Kleinert's Case Dismissed
Judge grants former APD Detective immunity in Larry Jackson shooting
By Chase Hoffberger,
6:00PM, Thu. Oct. 29, 2015
U.S. District Judge Lee Yeakel dropped manslaughter charges against former Austin Police Department Detective Charles “Trey” Kleinert Thursday afternoon, thus ending any chance that the APD veteran will see any sort of criminal recourse for the death of Larry Jackson, Jr.
Kleinert, a 19-year veteran of APD when he shot and killed the 32-year-old Jackson under a bridge along the Shoal Creek Trail in central Austin on July 26, 2013, was indicted on manslaughter charges by a Travis County Grand Jury on May 12, 2014. Shortly after the shooting – which occurred after Kleinert pursued Jackson first in a commandeered civilian’s car and then after that on foot following Kleinert’s initial questioning of Jackson for twice trying to enter the Benchmark Bank on 35th Street (which had been broken into earlier in the day) – reports out of APD’s camp suggested that the lethal shot may have been accidental.
The grand jury ultimately ruled that Kleinert “did then and there recklessly cause the death of Larry Jackson by striking and by attempting to strike Larry Jackson with [his] hand while holding a loaded firearm,” and noted that Kleinert created a “substantial and unjustifiable risk” in attempting to seize Jackson under the bridge while holding a loaded firearm. He was subject to a prison sentence of two to 20 years and a fine not to exceed $10,000.
However, a trial on those charges never happened. In April, Kleinert went before Judge Yeakel in an effort to transfer his case from Travis County into a federal court, citing the fact that he was working as a member off the Central Texas Violent Crime Task Force, a multi-agency team created by the FBI, and thus should be granted federal-officer removal jurisdiction – removing him from the potentially more liberal county court altogether. Yeakel agreed, noting: “The issue of whether Kleinert is entitled to federal-officer immunity is an issue for another day.” Shortly after, Kleinert’s attorneys filed a motion for Yeakel to dismiss the case.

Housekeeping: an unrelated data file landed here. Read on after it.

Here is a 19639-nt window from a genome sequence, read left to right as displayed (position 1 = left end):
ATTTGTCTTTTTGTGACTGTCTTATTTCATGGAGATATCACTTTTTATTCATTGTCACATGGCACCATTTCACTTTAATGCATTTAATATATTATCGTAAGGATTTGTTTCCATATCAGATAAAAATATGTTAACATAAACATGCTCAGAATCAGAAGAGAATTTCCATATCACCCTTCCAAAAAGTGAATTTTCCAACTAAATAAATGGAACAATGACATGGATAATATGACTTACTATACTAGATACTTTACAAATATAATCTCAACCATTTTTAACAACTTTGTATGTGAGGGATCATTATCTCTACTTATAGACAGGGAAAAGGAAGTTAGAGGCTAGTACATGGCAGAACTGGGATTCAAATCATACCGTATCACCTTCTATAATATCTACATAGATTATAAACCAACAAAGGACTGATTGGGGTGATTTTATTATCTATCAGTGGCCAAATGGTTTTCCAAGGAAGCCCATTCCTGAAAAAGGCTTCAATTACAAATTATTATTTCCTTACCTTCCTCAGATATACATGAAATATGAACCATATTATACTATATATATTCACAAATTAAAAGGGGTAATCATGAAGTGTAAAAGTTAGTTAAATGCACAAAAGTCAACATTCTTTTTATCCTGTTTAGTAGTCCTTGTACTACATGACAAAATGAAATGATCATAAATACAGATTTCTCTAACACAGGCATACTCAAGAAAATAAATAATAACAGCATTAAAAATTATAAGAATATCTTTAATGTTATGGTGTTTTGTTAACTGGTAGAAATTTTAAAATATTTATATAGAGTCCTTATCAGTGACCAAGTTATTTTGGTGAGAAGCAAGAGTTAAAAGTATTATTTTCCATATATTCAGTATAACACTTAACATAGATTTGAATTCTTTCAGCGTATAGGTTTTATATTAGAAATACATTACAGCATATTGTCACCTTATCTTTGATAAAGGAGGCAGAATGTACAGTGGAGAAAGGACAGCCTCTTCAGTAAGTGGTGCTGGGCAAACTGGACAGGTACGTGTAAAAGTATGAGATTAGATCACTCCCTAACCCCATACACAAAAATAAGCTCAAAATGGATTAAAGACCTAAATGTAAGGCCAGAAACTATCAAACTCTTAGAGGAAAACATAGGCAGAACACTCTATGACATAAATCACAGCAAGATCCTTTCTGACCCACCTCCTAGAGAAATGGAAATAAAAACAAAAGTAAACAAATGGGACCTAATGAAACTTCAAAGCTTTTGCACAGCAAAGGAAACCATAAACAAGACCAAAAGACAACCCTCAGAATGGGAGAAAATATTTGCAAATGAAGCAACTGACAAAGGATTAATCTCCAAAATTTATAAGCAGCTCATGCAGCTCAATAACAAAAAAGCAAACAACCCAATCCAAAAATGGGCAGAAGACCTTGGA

Arguments were heard on that issue over a three-day span in late September. There, a range of witnesses and experts, as well as Kleinert, testified to the proceedings of the shooting, with the underlying argument from the defense being that a) the shot was accidental, and b) Kleinert should be granted federal immunity because he was acting as a federal agent.
In a 27-page opinion, Judge Yeakel concluded that the state’s assertion that Kleinert should not be entitled to Supremacy Clause immunity because Kleinert’s interactions were not within his federal-task-force duties is not concurrent with the law, and that “by virtue of Kleinert’s deputation, he was authorized to investigate federal crimes committed in his presence.
“Kleinert had ample cause to believe Jackson was attempting to wrongfully obtain funds from the bank,” he continued. “Jackson’s fleeing the conversation with Kleinert further indicated that Jackson’s purpose at the bank was different from the way he described it [when questioned upon attempted entrance. The court concludes that from the time Kleinert began his conversation with Jackson until the time that Jackson died, Kleinert was acting in his capacity as a federal officer and, as such, is entitled to the defense of Supremacy Clause immunity.” Yeakel added that he did not consider testimony concerning APD policies: “Those procedures are simply not relevant to the immunity defense.”
The decision brings an end to the 27-month question of whether or not Kleinert will face jail time for Jackson’s death, but does not completely close the book. Last September, local attorney Adam Loewy filed a federal civil rights lawsuit on behalf of Jackson’s mother and step-father, Billie and Larry Mercer, alleging that Kleinert is liable for the wrongful death of their son.